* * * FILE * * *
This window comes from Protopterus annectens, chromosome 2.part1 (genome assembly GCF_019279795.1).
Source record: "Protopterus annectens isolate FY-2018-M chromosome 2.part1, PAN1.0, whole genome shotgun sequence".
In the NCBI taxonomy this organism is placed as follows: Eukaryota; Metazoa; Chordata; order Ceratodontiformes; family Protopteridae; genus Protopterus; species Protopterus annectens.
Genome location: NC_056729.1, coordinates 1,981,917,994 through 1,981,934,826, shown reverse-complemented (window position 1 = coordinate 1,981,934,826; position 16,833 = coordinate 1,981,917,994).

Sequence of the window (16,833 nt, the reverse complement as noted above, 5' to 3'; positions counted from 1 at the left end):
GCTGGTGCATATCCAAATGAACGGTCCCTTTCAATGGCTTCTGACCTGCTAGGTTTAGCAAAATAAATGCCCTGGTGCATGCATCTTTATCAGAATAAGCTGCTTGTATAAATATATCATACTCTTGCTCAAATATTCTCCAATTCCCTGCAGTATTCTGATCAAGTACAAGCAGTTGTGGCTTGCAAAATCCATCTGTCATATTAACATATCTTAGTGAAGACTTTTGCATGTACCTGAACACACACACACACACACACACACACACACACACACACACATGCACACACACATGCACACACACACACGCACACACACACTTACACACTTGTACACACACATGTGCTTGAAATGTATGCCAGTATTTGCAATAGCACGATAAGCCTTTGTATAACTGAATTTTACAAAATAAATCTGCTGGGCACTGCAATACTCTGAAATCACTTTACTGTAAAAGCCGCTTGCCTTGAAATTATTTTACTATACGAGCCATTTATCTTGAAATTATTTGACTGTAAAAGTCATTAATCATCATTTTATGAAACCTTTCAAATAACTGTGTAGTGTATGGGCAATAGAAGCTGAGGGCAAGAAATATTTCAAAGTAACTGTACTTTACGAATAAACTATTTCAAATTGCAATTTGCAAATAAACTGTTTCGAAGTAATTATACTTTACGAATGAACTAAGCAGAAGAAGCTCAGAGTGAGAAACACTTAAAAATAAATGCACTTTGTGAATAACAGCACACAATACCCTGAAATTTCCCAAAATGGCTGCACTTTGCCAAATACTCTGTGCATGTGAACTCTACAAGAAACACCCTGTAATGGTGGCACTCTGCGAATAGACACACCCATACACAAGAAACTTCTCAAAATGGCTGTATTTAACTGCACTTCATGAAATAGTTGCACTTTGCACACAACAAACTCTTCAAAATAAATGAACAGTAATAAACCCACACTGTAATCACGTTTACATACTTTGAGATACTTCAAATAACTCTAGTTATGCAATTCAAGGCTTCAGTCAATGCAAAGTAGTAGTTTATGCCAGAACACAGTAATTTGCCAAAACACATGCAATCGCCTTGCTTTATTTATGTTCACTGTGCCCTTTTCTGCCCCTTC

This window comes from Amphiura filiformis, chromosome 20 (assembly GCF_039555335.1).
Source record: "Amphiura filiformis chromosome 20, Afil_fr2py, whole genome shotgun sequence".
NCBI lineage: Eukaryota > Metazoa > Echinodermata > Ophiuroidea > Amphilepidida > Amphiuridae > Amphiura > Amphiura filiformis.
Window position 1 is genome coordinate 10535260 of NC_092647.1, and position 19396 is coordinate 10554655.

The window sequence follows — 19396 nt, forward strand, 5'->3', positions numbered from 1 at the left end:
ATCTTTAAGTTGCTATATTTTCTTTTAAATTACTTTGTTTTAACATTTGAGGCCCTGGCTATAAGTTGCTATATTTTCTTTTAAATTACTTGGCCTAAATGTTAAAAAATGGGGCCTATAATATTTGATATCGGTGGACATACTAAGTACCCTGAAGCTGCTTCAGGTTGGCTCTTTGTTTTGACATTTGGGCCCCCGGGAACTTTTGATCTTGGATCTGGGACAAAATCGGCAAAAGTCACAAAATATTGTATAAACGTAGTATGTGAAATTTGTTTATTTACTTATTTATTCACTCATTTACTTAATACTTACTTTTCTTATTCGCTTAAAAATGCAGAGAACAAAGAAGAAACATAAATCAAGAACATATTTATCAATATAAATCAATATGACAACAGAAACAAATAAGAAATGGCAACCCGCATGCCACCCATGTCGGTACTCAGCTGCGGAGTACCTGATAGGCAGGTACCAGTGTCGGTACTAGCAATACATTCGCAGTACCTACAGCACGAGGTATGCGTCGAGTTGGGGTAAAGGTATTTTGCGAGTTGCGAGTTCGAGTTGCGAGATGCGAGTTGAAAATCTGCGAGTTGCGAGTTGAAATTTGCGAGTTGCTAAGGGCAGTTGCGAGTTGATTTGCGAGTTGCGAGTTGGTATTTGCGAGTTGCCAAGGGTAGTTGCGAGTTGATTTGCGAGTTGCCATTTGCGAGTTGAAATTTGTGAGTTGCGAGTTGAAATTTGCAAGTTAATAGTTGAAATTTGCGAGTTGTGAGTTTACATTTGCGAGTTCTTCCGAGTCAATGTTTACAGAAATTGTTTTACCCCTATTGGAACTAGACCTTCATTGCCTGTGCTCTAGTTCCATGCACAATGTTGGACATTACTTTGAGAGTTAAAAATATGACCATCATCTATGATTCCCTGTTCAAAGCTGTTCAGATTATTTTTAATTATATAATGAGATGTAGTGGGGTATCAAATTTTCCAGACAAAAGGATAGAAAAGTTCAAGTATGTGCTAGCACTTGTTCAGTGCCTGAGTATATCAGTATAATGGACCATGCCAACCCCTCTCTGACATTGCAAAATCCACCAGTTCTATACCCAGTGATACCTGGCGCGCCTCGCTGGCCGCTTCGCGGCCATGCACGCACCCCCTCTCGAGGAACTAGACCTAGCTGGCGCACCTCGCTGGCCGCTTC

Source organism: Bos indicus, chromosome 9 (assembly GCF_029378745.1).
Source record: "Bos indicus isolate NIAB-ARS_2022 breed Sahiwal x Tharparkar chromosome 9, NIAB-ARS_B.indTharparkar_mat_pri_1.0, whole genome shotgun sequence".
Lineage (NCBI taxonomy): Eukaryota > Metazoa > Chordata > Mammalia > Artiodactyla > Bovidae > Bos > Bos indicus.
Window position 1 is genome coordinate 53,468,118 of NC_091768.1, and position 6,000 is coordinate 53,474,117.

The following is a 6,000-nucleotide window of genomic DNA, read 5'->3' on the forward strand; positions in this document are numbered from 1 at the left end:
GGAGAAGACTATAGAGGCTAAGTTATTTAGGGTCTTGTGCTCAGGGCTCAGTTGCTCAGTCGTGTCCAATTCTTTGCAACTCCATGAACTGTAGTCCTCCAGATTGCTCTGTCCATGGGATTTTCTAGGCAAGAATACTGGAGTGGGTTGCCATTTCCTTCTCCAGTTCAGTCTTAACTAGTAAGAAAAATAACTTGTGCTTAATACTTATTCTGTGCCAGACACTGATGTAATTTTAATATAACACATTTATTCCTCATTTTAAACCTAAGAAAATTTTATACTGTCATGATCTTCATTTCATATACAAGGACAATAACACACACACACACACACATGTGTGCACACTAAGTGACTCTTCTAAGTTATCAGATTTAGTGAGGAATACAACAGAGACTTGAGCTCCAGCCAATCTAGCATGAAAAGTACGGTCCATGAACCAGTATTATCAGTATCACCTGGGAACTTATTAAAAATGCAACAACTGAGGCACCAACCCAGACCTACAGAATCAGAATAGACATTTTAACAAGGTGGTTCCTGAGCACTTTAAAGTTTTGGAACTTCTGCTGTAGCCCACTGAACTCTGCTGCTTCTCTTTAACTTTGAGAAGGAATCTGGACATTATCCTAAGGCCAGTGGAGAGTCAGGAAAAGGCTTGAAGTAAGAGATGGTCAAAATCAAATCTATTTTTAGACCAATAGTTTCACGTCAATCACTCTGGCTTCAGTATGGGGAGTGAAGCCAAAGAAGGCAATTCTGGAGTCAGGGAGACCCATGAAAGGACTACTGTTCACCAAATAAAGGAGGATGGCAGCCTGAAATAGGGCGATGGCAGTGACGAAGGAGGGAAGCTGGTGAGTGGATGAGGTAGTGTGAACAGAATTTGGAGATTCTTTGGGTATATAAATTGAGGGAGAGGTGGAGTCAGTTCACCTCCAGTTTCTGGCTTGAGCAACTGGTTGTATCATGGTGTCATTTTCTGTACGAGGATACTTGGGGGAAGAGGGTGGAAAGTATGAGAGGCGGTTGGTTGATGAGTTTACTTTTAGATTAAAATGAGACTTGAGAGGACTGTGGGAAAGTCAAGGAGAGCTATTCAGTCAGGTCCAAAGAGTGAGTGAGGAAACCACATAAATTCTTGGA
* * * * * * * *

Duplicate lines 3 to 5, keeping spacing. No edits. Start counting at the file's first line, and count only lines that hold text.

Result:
In the NCBI taxonomy this organism is placed as follows: Eukaryota; Metazoa; Chordata; order Ceratodontiformes; family Protopteridae; genus Protopterus; species Protopterus annectens.
Genome location: NC_056729.1, coordinates 1,981,917,994 through 1,981,934,826, shown reverse-complemented (window position 1 = coordinate 1,981,934,826; position 16,833 = coordinate 1,981,917,994).

Sequence of the window (16,833 nt, the reverse complement as noted above, 5' to 3'; positions counted from 1 at the left end):